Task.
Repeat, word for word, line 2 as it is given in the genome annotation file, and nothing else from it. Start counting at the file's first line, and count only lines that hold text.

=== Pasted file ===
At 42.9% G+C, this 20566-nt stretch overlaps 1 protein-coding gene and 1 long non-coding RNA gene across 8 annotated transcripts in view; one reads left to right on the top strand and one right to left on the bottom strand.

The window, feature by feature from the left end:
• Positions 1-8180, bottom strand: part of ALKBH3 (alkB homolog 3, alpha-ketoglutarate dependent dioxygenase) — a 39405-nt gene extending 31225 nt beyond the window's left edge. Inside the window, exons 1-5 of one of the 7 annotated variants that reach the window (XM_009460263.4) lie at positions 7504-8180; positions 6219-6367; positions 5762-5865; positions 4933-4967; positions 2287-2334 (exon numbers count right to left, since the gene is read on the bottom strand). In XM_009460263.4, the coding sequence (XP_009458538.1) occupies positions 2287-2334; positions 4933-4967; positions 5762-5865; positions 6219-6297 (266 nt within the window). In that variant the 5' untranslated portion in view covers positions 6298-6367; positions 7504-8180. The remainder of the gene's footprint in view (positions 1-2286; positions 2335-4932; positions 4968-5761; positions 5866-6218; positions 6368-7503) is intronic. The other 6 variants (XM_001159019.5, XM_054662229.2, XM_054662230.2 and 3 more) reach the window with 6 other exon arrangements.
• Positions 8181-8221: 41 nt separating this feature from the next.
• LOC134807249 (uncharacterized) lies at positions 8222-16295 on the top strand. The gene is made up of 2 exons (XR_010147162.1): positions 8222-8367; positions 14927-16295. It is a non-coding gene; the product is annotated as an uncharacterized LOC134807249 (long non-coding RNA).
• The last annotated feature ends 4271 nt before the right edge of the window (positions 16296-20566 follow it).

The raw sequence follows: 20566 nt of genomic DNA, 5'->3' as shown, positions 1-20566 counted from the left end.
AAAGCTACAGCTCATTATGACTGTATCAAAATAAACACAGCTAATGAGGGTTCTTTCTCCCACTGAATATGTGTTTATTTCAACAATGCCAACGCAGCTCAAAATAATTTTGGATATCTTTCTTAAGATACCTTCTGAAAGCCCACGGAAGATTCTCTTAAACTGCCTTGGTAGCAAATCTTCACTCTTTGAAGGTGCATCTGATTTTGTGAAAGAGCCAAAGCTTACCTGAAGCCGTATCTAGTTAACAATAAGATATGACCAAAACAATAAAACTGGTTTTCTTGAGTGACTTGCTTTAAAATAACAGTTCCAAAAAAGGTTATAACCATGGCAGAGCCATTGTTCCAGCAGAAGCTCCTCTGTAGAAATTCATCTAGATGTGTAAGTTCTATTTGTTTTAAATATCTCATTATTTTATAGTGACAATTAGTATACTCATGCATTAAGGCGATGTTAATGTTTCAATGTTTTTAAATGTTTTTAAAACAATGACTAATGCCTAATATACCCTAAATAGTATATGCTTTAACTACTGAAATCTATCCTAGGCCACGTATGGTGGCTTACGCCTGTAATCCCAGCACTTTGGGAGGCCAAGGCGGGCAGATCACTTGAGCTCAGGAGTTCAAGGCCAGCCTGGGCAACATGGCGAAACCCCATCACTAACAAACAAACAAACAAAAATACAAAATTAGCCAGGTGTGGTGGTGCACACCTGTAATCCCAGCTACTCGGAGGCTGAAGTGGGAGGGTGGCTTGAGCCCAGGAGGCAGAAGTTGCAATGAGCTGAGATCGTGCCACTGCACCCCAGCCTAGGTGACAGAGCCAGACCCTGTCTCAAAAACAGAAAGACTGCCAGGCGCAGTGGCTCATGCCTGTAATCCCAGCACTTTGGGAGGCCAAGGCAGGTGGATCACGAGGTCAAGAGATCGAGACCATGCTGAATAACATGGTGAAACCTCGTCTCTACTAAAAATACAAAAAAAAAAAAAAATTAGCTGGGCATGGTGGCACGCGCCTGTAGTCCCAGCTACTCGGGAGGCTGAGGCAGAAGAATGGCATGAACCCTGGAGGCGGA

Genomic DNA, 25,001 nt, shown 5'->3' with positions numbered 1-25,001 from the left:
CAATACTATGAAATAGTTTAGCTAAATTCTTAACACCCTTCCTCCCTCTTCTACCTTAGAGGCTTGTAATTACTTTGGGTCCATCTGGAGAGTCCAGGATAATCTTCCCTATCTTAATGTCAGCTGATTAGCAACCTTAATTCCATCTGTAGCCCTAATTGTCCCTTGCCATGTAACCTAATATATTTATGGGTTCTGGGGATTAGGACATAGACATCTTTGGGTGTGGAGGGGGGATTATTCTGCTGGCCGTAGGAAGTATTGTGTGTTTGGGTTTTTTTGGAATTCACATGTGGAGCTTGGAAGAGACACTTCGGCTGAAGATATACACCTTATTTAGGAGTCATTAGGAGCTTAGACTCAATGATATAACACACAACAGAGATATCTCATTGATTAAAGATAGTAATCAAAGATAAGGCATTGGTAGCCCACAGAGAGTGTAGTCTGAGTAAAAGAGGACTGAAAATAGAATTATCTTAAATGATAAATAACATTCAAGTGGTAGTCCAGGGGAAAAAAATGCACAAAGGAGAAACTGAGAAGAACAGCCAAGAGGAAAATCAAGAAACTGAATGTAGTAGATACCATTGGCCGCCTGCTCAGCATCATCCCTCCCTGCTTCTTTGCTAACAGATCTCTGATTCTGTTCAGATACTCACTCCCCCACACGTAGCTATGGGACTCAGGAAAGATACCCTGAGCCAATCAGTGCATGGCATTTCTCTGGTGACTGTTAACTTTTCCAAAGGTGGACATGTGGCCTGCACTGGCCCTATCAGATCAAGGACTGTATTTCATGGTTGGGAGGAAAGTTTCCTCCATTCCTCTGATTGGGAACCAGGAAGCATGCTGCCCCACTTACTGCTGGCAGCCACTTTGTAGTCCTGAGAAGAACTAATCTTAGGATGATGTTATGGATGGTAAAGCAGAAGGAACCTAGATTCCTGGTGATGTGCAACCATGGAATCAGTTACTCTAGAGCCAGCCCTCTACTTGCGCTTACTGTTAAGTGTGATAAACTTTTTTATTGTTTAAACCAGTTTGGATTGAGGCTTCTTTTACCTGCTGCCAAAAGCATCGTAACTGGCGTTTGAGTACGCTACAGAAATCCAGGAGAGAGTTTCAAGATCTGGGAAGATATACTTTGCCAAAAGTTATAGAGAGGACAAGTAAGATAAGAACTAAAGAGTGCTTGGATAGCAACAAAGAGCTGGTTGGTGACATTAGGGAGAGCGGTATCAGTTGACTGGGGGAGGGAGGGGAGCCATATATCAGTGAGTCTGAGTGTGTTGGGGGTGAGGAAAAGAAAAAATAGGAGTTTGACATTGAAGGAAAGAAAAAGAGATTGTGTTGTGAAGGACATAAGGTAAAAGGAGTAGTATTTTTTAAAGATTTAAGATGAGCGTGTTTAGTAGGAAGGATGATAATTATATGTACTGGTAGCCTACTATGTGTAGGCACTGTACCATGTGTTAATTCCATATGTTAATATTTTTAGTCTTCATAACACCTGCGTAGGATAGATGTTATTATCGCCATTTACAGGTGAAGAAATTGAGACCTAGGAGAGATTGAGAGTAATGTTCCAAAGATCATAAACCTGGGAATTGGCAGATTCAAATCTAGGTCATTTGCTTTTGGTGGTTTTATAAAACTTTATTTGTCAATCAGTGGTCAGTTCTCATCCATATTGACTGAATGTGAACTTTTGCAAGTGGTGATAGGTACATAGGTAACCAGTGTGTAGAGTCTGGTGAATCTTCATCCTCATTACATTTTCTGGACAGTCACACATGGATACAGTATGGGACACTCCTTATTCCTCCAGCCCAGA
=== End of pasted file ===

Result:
The window, feature by feature from the left end: